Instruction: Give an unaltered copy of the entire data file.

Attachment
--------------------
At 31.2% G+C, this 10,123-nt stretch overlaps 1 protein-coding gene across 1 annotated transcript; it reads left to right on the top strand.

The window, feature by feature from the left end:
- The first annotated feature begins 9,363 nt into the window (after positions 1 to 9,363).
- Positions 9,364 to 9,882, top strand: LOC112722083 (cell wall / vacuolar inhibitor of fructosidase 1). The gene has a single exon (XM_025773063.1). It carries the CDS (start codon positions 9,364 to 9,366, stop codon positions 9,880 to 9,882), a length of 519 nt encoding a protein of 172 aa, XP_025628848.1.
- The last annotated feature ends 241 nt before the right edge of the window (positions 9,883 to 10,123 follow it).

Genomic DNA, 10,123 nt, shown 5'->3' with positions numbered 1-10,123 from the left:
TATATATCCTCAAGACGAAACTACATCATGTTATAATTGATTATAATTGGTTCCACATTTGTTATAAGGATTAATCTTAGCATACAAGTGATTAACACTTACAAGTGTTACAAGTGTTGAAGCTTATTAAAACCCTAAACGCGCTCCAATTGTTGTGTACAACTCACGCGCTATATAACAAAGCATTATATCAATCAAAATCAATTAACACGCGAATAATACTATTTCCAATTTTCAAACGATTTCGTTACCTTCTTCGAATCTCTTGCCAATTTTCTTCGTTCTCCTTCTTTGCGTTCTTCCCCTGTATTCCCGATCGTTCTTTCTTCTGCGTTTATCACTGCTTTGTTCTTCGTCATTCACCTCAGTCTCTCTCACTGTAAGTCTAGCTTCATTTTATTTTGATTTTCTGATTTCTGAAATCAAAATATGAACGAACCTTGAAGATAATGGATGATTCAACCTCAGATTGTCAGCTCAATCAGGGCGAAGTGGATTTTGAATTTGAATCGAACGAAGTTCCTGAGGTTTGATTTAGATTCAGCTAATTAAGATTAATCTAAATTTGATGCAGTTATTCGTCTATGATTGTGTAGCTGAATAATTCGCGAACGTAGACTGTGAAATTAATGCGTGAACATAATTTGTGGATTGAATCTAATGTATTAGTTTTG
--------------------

At 31.2% G+C, this 10,123-nt stretch overlaps 1 protein-coding gene across 1 annotated transcript; it reads left to right on the top strand.

The window, feature by feature from the left end:
- The first annotated feature begins 9,363 nt into the window (after positions 1 to 9,363).
- Positions 9,364 to 9,882, top strand: LOC112722083 (cell wall / vacuolar inhibitor of fructosidase 1). The gene has a single exon (XM_025773063.1). It carries the CDS (start codon positions 9,364 to 9,366, stop codon positions 9,880 to 9,882), a length of 519 nt encoding a protein of 172 aa, XP_025628848.1.
- The last annotated feature ends 241 nt before the right edge of the window (positions 9,883 to 10,123 follow it).

Genomic DNA, 10,123 nt, shown 5'->3' with positions numbered 1-10,123 from the left:
TATATATCCTCAAGACGAAACTACATCATGTTATAATTGATTATAATTGGTTCCACATTTGTTATAAGGATTAATCTTAGCATACAAGTGATTAACACTTACAAGTGTTACAAGTGTTGAAGCTTATTAAAACCCTAAACGCGCTCCAATTGTTGTGTACAACTCACGCGCTATATAACAAAGCATTATATCAATCAAAATCAATTAACACGCGAATAATACTATTTCCAATTTTCAAACGATTTCGTTACCTTCTTCGAATCTCTTGCCAATTTTCTTCGTTCTCCTTCTTTGCGTTCTTCCCCTGTATTCCCGATCGTTCTTTCTTCTGCGTTTATCACTGCTTTGTTCTTCGTCATTCACCTCAGTCTCTCTCACTGTAAGTCTAGCTTCATTTTATTTTGATTTTCTGATTTCTGAAATCAAAATATGAACGAACCTTGAAGATAATGGATGATTCAACCTCAGATTGTCAGCTCAATCAGGGCGAAGTGGATTTTGAATTTGAATCGAACGAAGTTCCTGAGGTTTGATTTAGATTCAGCTAATTAAGATTAATCTAAATTTGATGCAGTTATTCGTCTATGATTGTGTAGCTGAATAATTCGCGAACGTAGACTGTGAAATTAATGCGTGAACATAATTTGTGGATTGAATCTAATGTATTAGTTTTG